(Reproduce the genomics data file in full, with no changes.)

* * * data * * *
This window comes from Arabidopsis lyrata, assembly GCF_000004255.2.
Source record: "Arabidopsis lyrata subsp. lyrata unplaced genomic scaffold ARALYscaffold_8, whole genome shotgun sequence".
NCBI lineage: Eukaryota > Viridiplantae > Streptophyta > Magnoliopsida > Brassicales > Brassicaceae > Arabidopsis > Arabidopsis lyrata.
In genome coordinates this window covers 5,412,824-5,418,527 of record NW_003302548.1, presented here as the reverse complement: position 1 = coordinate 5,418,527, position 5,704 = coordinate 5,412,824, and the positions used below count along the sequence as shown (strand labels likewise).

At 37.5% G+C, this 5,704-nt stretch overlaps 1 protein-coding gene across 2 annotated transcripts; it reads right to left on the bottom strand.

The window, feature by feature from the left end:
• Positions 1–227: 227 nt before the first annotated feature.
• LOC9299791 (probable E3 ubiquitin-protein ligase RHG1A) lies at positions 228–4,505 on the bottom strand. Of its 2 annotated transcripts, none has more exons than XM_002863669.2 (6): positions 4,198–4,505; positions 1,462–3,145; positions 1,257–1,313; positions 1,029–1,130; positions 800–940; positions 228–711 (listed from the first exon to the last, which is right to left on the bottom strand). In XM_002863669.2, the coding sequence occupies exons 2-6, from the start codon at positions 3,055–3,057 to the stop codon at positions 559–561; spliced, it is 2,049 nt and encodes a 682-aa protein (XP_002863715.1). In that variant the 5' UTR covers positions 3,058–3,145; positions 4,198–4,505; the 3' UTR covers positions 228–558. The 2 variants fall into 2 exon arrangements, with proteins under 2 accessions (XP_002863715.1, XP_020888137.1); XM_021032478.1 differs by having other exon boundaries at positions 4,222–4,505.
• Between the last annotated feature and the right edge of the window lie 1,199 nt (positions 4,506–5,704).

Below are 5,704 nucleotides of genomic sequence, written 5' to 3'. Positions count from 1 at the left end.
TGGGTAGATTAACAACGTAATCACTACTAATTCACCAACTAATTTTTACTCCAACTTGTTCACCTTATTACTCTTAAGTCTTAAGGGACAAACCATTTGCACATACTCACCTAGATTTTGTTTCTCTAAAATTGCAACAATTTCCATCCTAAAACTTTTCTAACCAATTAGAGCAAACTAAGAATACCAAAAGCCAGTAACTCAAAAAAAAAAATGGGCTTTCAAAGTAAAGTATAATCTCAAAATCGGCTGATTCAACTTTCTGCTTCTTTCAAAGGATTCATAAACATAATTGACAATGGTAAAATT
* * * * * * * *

This window comes from Arabidopsis lyrata, assembly GCF_000004255.2.
Source record: "Arabidopsis lyrata subsp. lyrata unplaced genomic scaffold ARALYscaffold_8, whole genome shotgun sequence".
NCBI lineage: Eukaryota > Viridiplantae > Streptophyta > Magnoliopsida > Brassicales > Brassicaceae > Arabidopsis > Arabidopsis lyrata.
In genome coordinates this window covers 5,412,824-5,418,527 of record NW_003302548.1, presented here as the reverse complement: position 1 = coordinate 5,418,527, position 5,704 = coordinate 5,412,824, and the positions used below count along the sequence as shown (strand labels likewise).

At 37.5% G+C, this 5,704-nt stretch overlaps 1 protein-coding gene across 2 annotated transcripts; it reads right to left on the bottom strand.

The window, feature by feature from the left end:
• Positions 1–227: 227 nt before the first annotated feature.
• LOC9299791 (probable E3 ubiquitin-protein ligase RHG1A) lies at positions 228–4,505 on the bottom strand. Of its 2 annotated transcripts, none has more exons than XM_002863669.2 (6): positions 4,198–4,505; positions 1,462–3,145; positions 1,257–1,313; positions 1,029–1,130; positions 800–940; positions 228–711 (listed from the first exon to the last, which is right to left on the bottom strand). In XM_002863669.2, the coding sequence occupies exons 2-6, from the start codon at positions 3,055–3,057 to the stop codon at positions 559–561; spliced, it is 2,049 nt and encodes a 682-aa protein (XP_002863715.1). In that variant the 5' UTR covers positions 3,058–3,145; positions 4,198–4,505; the 3' UTR covers positions 228–558. The 2 variants fall into 2 exon arrangements, with proteins under 2 accessions (XP_002863715.1, XP_020888137.1); XM_021032478.1 differs by having other exon boundaries at positions 4,222–4,505.
• Between the last annotated feature and the right edge of the window lie 1,199 nt (positions 4,506–5,704).

Below are 5,704 nucleotides of genomic sequence, written 5' to 3'. Positions count from 1 at the left end.
TGGGTAGATTAACAACGTAATCACTACTAATTCACCAACTAATTTTTACTCCAACTTGTTCACCTTATTACTCTTAAGTCTTAAGGGACAAACCATTTGCACATACTCACCTAGATTTTGTTTCTCTAAAATTGCAACAATTTCCATCCTAAAACTTTTCTAACCAATTAGAGCAAACTAAGAATACCAAAAGCCAGTAACTCAAAAAAAAAAATGGGCTTTCAAAGTAAAGTATAATCTCAAAATCGGCTGATTCAACTTTCTGCTTCTTTCAAAGGATTCATAAACATAATTGACAATGGTAAAATT